I think I have the same answer for #1 and #3. The Cdim7 and the Cmin7(b5) both contain notes that resolve to the root or third of the Dmin7 from a half-step away, which is strong motion. The Cdim7 is really a possible reharm for Dmin7 since the chords have two notes in common (but it's not a really strong reharm):

    Cdim7 = C Eb Gb A
    Dmin7 = D F A C

    The Gb and the Eb in the Cdim7 resolve in downward half-step motion to the 3rd and root of Dmin7, respectively. The resolution would be much stronger if the half-step motion were counter to one another; in other words, one moved a half-step up and the other moved a half-step down (which is what happens with a V7 I). Same deal with the Cmin7(b5).

    As for #2, the chord you suggest is:

    A G Bb Db F, which reads to me as an A7(b9 b13), which would naturally resolve to a chord based on D, especially a Dmin(7).

    Well, a Bmin7(b5) is a possible reharm for a G7 chord, so it can function in that capacity. But agreed, its primary role is as the ii in a minor tonality. However, consider this:

    | Dmin7 | G7 | CMaj7 | and then reharm it this way:

    | Dmin7 | Bmin7(b5) E7(b9) | Amin7 | this is related to a deceptive cadence such as this:

    | Dmin7 | G7 | Amin7 |, so the whole bar of Bmin7(b5) E7(b9) serves a dominant function to the relative minor of CMajor.
  6. MalcolmAmos

    MalcolmAmos Supporting Member

    Packman forgot we were talking about a major tonality.
  7. FretlessMainly


    Nov 17, 2010
    I don't think so. It's true that the primary function of a min7(b5) chord is as the ii in a minor tonality. But playing a Bmin7(b5) on guitar, I can resolve it nicely to a CMaj7; it wants to go there. As you mention, it doesn't want to resolve as strongly as a G7 does, but with three common tones (the B and the F being the drivers) it is still dominant to a moderate extent. All that is missing is the circle of 4th/5ths root motion that you get with the G7.
  8. Pacman

    Pacman Layin' Down Time Staff Member Gold Supporting Member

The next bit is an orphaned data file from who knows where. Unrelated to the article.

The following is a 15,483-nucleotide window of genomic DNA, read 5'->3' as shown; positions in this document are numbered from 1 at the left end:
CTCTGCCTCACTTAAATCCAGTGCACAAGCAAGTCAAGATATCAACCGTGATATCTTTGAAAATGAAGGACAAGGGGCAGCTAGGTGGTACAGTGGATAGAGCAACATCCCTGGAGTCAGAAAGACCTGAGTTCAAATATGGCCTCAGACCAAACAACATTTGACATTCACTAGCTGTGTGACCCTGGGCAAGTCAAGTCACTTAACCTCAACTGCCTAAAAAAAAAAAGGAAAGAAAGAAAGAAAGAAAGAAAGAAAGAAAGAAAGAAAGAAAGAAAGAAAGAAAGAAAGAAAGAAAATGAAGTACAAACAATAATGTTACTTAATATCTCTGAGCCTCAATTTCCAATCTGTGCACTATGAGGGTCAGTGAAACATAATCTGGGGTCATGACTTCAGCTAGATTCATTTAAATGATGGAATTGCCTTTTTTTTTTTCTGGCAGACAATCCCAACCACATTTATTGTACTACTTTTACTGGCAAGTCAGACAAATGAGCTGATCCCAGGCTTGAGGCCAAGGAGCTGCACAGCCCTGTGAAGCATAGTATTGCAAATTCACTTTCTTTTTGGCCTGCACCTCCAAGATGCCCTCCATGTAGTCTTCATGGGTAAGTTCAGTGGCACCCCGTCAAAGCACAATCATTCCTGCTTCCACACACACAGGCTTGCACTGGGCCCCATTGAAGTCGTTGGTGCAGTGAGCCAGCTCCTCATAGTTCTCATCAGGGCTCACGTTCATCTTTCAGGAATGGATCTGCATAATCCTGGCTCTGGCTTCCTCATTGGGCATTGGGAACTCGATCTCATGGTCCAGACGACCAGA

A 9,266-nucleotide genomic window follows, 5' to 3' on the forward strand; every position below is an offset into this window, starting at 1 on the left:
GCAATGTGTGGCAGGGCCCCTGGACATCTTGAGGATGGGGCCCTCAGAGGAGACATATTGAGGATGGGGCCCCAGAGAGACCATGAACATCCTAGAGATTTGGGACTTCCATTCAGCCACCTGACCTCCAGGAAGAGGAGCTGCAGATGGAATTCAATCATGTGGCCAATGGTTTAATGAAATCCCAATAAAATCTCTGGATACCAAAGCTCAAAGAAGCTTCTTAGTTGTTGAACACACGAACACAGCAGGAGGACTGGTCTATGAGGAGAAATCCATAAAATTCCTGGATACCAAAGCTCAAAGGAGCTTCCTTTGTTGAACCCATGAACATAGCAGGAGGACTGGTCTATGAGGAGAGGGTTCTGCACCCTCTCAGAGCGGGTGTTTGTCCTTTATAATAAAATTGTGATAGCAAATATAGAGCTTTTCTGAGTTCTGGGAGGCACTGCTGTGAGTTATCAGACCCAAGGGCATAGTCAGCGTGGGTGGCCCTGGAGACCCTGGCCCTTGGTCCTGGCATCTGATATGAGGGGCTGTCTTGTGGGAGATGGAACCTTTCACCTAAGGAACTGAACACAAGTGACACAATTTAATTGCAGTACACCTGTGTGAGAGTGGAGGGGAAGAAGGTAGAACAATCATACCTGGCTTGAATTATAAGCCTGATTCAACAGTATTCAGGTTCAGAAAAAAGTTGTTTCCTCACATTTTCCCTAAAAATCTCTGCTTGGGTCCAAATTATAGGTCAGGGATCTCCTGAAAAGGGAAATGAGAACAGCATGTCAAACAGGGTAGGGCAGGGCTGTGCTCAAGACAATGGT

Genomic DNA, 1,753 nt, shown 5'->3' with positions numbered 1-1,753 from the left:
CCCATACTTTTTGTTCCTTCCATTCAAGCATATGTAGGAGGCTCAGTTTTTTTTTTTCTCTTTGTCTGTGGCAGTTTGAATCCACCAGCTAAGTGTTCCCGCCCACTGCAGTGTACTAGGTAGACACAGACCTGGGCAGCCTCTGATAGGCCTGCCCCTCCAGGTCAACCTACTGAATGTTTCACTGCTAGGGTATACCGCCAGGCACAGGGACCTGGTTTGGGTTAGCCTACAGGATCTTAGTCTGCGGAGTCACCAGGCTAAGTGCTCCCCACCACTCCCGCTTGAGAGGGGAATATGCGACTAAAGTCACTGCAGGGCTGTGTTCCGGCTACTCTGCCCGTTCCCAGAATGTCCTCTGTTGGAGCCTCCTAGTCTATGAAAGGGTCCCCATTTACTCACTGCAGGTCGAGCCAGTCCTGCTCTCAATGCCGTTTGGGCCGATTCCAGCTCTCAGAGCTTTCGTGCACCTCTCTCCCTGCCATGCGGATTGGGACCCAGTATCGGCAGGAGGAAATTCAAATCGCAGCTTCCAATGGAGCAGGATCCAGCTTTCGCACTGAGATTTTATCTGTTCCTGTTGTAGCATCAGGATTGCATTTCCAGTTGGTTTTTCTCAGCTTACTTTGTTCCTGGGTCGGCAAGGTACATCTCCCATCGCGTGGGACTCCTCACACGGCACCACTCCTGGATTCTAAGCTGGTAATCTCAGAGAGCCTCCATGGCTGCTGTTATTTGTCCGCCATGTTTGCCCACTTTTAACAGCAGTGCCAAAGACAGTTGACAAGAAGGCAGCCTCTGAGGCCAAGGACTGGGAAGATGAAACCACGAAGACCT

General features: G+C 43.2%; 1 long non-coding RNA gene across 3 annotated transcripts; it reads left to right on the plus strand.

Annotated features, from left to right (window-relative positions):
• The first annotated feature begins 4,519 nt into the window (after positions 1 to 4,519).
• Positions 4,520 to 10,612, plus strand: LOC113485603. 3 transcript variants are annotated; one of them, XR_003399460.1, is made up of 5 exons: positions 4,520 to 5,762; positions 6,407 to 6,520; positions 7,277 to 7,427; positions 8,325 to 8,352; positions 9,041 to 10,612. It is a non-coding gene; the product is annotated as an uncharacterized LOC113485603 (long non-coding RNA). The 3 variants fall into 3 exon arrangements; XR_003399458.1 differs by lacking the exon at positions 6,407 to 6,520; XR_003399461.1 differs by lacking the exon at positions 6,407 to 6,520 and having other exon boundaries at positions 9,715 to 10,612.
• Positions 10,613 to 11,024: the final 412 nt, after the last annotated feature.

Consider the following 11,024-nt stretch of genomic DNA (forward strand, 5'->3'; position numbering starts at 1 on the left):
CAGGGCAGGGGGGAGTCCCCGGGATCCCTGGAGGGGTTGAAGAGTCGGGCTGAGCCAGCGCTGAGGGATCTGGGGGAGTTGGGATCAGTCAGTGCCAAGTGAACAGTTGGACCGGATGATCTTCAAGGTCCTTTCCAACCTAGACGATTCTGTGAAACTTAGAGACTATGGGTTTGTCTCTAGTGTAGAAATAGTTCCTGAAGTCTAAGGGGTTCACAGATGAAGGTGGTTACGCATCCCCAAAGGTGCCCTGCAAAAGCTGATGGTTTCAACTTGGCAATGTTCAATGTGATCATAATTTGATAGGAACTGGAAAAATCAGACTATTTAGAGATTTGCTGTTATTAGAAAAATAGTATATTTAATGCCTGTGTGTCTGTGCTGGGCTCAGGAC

Apr 1, 2000
    Omaha, Nebraska
    Endorsing Artist: Roscoe Guitars, DR Strings, Aguilar Amplification
    I most certainly did not.

    Still going to disagree - Bm7(b5) is still functioning as a ii, to the E7(b9). (which is functioning as a dominant) If you take out the E7, to my ears it falls apart.

    I get what you're saying about the reharm of a G7, but it's more a rootless voicing to me, and still begs for the G.
  9. FretlessMainly


    Nov 17, 2010
    Yes it's serving as a ii in a ii V to a i minor and yes it's a "rootless voicing" of a true Dominant chord. But it's at least 2/3rds of the important notes for establishing Dominance in a G7 (being to my ear, in order of importance, B and F and then........G). So it has dominant character, at least to my ear (and brain). I don't need the root so much. Maybe that comes, at least in part, from playing DB in a Jazz trio for several years where the pianist often omitted (if I recall what he told me correctly after some 14 years) the root in favor of the 9th and the 5th in favor of the 13th, particularly on Dom7 chords. That sound is very open and often ambiguous. When I felt of the mind to, I'd play the root, but often I'd play the root of the tritone sub to further muck up the waters - and often it sounded great. In that situation, a G7 chord would be voiced:

    Db in the bass, B F A E Which could be viewed as a partial voicing of a DbAlt7 (in other words, a Db7(#9#5) but no b9 or b5, which would really muddy the waters because those two notes are common to G7!).
  10. The fully diminished C# to D is a dominant function. It would be considered a vii fully diminished 7 of 2 in C major.